Wine on the Rocks

U.S. approves The Rocks District AVA on Oregon side of Walla Walla Valley

by Peter Mitham
The Rocks District gets its name from distinctive basalt cobblestones that litter the soil.
Milton-Freewater, Ore.—It’s official: the Rocks District of Milton-Freewater AVA has been designated a subappellation of the Walla Walla Valley AVA, bringing joy to vintners in Oregon and Washington.

“This is a golden thread in the tapestry of the Walla Walla Valley,” said Rich Funk, winemaker at Saviah Cellars just north of the appellation, who worked with Steve Robertson and six other growers to petition the federal government to establish the new AVA. “This is as much about the Walla Walla Valley as where the next 10 years will lead us. It’s just a wonderful way for us to tell our story.”

The Walla Walla Valley AVA includes vineyards on both sides of the Oregon-Washington state border, which runs east-west a few miles south of the city of Walla Walla, Wash. But the new Rocks District of Milton Freewater is strictly in Oregon and named for the small town of Milton-Freewater. Wineries have long sourced grapes from the new appellation (effective Feb. 9), but now some of them have the opportunity to identify the source of those grapes as a rock-covered stretch of floodplain along the southern edge of the valley.

According to the petition developed by geologist Kevin Pogue, the Rocks District encompasses approximately 3,770 acres that sit on an alluvial fan where the Walla Walla River exits the foothills of the Blue Mountains. Situated between 850 and 1,000 feet above sea level, the AVA is less susceptible to winter damage than other parts of the Walla Walla Valley AVA.

The Rocks
The distinctive basalt cobblestones that litter the soil give the district its name. The rocks ensure good drainage, encouraging vine roots to reach for water, and also absorb solar radiation that’s released into the canopy above, promoting growth in the spring and ripening after véraison. The growing season is approximately 197 days.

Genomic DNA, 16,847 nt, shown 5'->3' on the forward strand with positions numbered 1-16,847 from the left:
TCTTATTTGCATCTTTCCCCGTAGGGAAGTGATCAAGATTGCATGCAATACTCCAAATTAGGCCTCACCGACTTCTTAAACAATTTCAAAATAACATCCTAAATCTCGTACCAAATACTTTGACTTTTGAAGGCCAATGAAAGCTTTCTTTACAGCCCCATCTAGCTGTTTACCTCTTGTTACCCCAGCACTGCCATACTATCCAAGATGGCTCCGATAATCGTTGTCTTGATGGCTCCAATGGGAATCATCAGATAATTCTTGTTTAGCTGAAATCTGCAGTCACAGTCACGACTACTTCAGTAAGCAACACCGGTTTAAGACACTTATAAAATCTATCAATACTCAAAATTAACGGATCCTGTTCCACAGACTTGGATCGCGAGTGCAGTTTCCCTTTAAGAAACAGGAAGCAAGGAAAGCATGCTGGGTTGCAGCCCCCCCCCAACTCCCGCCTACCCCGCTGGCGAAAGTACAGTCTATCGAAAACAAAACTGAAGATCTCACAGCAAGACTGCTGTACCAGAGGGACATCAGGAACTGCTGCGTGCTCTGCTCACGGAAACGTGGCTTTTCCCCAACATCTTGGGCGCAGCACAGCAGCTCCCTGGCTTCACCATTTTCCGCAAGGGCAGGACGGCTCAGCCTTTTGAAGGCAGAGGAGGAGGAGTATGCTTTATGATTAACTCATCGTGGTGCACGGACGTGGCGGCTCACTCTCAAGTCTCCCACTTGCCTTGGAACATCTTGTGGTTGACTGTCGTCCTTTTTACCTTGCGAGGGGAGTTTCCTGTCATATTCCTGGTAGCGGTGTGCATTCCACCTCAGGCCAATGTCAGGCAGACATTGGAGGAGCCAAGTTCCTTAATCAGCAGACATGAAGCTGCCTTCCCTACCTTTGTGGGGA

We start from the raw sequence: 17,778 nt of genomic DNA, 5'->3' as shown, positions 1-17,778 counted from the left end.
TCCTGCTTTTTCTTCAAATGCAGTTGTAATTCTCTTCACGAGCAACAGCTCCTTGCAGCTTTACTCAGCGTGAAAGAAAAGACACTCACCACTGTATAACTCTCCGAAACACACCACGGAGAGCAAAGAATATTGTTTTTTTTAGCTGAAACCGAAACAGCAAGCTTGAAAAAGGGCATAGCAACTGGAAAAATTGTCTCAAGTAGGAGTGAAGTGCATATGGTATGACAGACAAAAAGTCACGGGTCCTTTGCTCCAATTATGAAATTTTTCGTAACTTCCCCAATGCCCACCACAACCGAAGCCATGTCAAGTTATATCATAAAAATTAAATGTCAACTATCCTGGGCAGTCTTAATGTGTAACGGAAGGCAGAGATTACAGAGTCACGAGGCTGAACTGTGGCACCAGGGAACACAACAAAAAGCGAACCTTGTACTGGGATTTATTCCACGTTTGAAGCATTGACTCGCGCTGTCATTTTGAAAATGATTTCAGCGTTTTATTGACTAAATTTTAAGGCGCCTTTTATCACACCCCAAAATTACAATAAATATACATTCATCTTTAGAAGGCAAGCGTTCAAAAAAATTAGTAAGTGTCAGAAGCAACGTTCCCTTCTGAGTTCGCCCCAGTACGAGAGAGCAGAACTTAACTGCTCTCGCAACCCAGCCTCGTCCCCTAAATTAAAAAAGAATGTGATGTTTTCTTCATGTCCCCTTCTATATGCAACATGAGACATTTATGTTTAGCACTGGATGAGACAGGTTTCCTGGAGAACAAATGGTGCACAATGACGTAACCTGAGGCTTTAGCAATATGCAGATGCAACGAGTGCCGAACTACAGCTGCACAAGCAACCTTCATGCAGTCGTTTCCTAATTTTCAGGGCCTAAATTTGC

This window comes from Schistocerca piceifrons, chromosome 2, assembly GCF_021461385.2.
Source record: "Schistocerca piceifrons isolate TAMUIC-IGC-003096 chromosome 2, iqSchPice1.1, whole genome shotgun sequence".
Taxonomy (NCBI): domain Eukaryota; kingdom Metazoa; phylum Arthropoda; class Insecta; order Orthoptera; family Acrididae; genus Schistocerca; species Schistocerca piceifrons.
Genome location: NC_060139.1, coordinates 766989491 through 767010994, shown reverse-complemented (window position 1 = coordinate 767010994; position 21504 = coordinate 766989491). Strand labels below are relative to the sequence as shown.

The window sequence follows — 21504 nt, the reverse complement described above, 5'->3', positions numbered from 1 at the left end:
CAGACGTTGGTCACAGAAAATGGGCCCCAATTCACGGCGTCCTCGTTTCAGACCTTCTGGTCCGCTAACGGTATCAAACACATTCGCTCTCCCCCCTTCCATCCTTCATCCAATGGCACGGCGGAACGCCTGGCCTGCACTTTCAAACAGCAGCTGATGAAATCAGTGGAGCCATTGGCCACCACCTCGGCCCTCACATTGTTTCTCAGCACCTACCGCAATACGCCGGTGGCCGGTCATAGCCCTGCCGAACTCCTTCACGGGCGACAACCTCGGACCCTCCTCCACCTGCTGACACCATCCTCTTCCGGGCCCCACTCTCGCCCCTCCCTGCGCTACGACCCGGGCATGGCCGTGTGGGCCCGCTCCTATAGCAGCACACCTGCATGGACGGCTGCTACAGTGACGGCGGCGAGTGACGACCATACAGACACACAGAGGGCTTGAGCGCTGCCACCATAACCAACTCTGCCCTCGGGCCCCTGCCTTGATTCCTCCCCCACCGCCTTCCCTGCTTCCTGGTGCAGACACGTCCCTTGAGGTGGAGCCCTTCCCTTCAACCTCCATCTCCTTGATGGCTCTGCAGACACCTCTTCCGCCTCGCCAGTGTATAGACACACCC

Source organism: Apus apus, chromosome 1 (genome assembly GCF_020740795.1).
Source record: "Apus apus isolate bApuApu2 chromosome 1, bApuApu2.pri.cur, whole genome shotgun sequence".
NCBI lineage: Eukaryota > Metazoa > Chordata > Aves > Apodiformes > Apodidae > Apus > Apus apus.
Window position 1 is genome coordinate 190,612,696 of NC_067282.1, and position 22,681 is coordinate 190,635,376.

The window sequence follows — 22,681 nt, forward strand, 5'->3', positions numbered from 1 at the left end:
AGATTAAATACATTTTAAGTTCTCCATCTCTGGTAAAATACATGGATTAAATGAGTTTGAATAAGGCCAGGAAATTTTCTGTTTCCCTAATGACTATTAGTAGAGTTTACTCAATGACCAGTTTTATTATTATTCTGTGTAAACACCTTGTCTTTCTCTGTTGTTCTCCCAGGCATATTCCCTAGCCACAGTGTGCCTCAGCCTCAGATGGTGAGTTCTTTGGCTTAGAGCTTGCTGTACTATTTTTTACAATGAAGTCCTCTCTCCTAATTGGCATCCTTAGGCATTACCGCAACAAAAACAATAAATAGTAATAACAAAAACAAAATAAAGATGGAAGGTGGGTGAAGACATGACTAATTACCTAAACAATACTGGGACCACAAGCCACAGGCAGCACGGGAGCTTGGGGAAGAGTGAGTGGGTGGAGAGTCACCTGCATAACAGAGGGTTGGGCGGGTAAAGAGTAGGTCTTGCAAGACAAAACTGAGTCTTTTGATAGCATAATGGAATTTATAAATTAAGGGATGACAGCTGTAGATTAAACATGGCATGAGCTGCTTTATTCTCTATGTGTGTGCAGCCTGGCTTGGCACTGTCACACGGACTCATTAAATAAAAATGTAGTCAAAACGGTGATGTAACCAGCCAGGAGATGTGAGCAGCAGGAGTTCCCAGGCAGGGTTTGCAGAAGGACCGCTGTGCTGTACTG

The distinctive qualities of the area were championed early on by producers such as Christophe Baron of Cayuse Vineyards, who planted his ground-breaking Cailloux Vineyard in 1996. It was the first planting in the AVA and impressed people both with its daring and its results.

“We wouldn’t be here today without his vision on this,” said Funk, who remembers tasting some of the early vintages in Baron’s tasting room in downtown Walla Walla. “I was thinking to myself, ‘Wow, this is so different from any Syrah I’ve ever tasted in my life.’”

It finally struck him that it wasn’t only Baron’s handling of the grapes that mattered, but their origin.

“This is terroir in its truest sense,” Funk recalls telling himself. “I said to myself at that point, if I ever have the opportunity I would love to grow some vines in those rocks. I didn’t imagine it would ever come true, but here we are.”

Baron has been joined by 19 producers now drawing grapes from approximately 250 acres of vineyard in the area (see box). Although just three of the wineries have production facilities in Oregon—Cayuse, Otis Kenyon and Riverhaven.

These wineries alone have the right to use the new AVA’s name on their labels, as the Rocks lies entirely in Oregon, according to federal regulations.

Comments on the petition pointed this out, with producers such as Rasa Vineyards of Walla Walla and Kerloo Cellars of Napa, Calif., objecting to the inability to identify their wines as having been made with grapes from the district.

Funk said he expects the matter to be resolved in short order.

“The TTB is definitely willing to work with us on a new ruling that allows Washington producers to use the AVA on their labels,” Funk says. “They’re going to go ahead and start work on that. So that’s pretty exciting.”

Both the Washington State Wine Commission and the Oregon Wine Board issued a joint press release welcoming the establishment of the AVA, which is Oregon’s 18th AVA and the first approved since the Elkton Oregon AVA’s recognition in February 2013.

Posted on 02.08.2015 - 13:34:18 PST
Great potential! Mineralities are sought after and can be found in these rock formations with a little help. During vineyard development, bring in a track rock crusher and rock rake all 12" depth rocks to a reduction to a 3" minus aggregate and place them back into the vineyard. This helps in several ways but to list just a few the cultivation is much easier and you will benefit from increased topical soil temperatures for colder climate regions. However the true benefit will come from the roots literally sucking the minerals from the fractured faces of the crushed aggregate! I have compared round rock to fractured rock root development, and the roots will literally glue themselves to the open minerals available from the fracture compared to no penetration to the round unbroken rock. You want to use beneficial organisms and available nutrients in the soils? Don't start the discussion that is a ten year waste of time, begin the process! The roots will tell you what they need!

Bruce Coulthard